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Lab SP: Labour's economic approach

Ruth Murphy

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Good afternoon,
And thank you for joining me. I know after an uneventful week you’ll be hanging onto everything I say.
The last week has made clear there’s only one sector that can depend on this Conservative Party, and that’s tabloid journalism. Meanwhile, the rest of the country is crying out for a new economic vision. Just as in 1979 Britain had to confront that its economic model was no longer working, we must once again confront the reality that our approach has once again become stale. Underneath the democratic demand we leave the European Union there was something more profound: a demand for change and taking back control.
Under the neoliberal consensus we’ve operated under, that loss of control has been felt by communities for too long. Despite empty free market rhetoric of giving people more control over their lives, the reality is that people feel as if their fate and their destiny has been outsourced to unaccountable corporations, to unaccountable bureaucrats in Whitehall or – as we’ve seen in recent days – to the whims of politicians and governments abroad.
There is a reason the slogan of the Leave campaign resonated so profoundly with the British public, even those who voted Remain. But while we’ve left the European Union, we’ve had Conservative governments refuse to return that control to the British people.
This hasn’t just worn down the social fabric of our country, with Britons feeling more lonely, more divided and more powerless than before. It has economic consequences too. The Conservative Party has resided over continuous low growth, low productivity and low wages. These are not coincidences.
Instead of an economic model which promises wealth creation, the reality is we’ve seen wealth extraction. The Tories’ low growth economy has unhealthily coincided with record profits for the richest few every year and Britain producing more and more billionaires exclusively from its upper middle classes. The privatisation and outsourcing of public resources meant for everyone has done little to benefit British families, but has gone far in establishing a crony capitalism that profited from the pandemic on the back of taxpayers.
All this while workers in the North and Midlands struggle on insecure pay and conditions, knowing their children and grandchildren will only have avenues opened for them if they move to the capital. Communities that once powered Britain through industrial revolutions and wars have been left operating call centres or Amazon warehouses, taking dignity and opportunity from these proud towns.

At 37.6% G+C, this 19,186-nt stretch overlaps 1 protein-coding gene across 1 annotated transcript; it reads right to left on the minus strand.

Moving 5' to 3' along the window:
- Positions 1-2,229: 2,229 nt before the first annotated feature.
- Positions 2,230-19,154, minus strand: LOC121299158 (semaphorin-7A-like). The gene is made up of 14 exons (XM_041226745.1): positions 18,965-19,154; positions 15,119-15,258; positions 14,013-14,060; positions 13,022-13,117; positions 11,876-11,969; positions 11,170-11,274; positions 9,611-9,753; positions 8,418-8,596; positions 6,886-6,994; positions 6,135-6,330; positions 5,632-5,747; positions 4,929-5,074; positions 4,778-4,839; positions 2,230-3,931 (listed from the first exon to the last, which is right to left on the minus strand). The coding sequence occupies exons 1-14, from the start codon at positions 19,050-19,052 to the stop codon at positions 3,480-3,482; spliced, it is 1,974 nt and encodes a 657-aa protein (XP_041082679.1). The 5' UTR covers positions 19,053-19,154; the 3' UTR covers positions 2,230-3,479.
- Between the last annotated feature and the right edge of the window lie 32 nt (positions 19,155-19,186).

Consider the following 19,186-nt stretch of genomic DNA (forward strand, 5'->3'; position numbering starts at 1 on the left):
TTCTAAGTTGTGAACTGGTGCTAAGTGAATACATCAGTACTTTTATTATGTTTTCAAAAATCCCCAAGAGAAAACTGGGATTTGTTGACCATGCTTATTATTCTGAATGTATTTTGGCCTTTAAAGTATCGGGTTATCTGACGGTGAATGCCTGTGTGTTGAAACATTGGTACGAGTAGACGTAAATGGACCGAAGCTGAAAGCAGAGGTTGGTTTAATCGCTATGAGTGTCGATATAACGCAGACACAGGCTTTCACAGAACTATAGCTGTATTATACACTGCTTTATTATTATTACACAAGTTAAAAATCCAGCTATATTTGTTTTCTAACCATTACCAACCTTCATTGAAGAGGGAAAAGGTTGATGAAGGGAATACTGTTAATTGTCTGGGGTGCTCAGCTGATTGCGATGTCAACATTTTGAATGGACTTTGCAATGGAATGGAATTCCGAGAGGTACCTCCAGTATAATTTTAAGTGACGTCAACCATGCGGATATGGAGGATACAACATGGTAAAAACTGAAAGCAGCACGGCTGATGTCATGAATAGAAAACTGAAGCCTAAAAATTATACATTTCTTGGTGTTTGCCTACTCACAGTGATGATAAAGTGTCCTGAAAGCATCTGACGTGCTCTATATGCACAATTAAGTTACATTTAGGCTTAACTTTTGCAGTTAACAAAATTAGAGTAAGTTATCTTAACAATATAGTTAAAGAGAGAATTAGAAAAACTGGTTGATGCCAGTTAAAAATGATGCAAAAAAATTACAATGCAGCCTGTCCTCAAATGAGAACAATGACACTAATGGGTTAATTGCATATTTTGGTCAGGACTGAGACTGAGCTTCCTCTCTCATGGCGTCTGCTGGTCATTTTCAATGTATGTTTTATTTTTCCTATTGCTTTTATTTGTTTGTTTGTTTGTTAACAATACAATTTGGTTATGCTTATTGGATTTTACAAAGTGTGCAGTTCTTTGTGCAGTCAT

Meanwhile professionals in London and the South East wonder if they’ll ever be able to afford a home and securely raise a family despite doing everything society told them to do. While the rest of the country has been neglected, Londoners have been hurt by an overheated economy and housing market. 
This is not sustainable.
I want to be clear: I do not believe the solutions do not lie in the Old Labour solutions to centralise, nationalise and create a command economy. Those solutions were necessary and worked when it came to guiding our country through a great war and its aftermath. But they ceased to work then, and they won’t get us through this challenge now.
Similarly, while New Labour harnessed a neoliberal economic model to share prosperity and opportunity, we must be frank that in the wake of the global financial crisis an uncritical embrace of the current economic model will no longer work and deliver the change the British people demand. 
William Croft and Cole Harris are simply not up to the job. They want more and more of the model that has for too long been allowed to let Britain fail. Instead of prioritising investing in the country and in the small businesses that put in the graft, they want to hand £20 billion in a corporation tax cut to big multinational corporations.
While the former Chancellor decried inequality, his interventions have simply not stepped up to the challenge. A bailout for energy companies here and the creation of an advisory quango within the Treasury there won’t create good jobs in Hartlepool or help young people afford a home in Hampstead. It is completely devoid from grappling with the economic reality of so many working families.
I want to be clear before I outline some of the policies Labour will support both now and the future: when the challenge is this grand, no policy is a single silver bullet. But if we’re going to even need to address the problems so many feel, we need to begin to allow the British people to take back control and to have more agency within their community, their workplaces and their public services. That will be the underpinning of our economic strategy.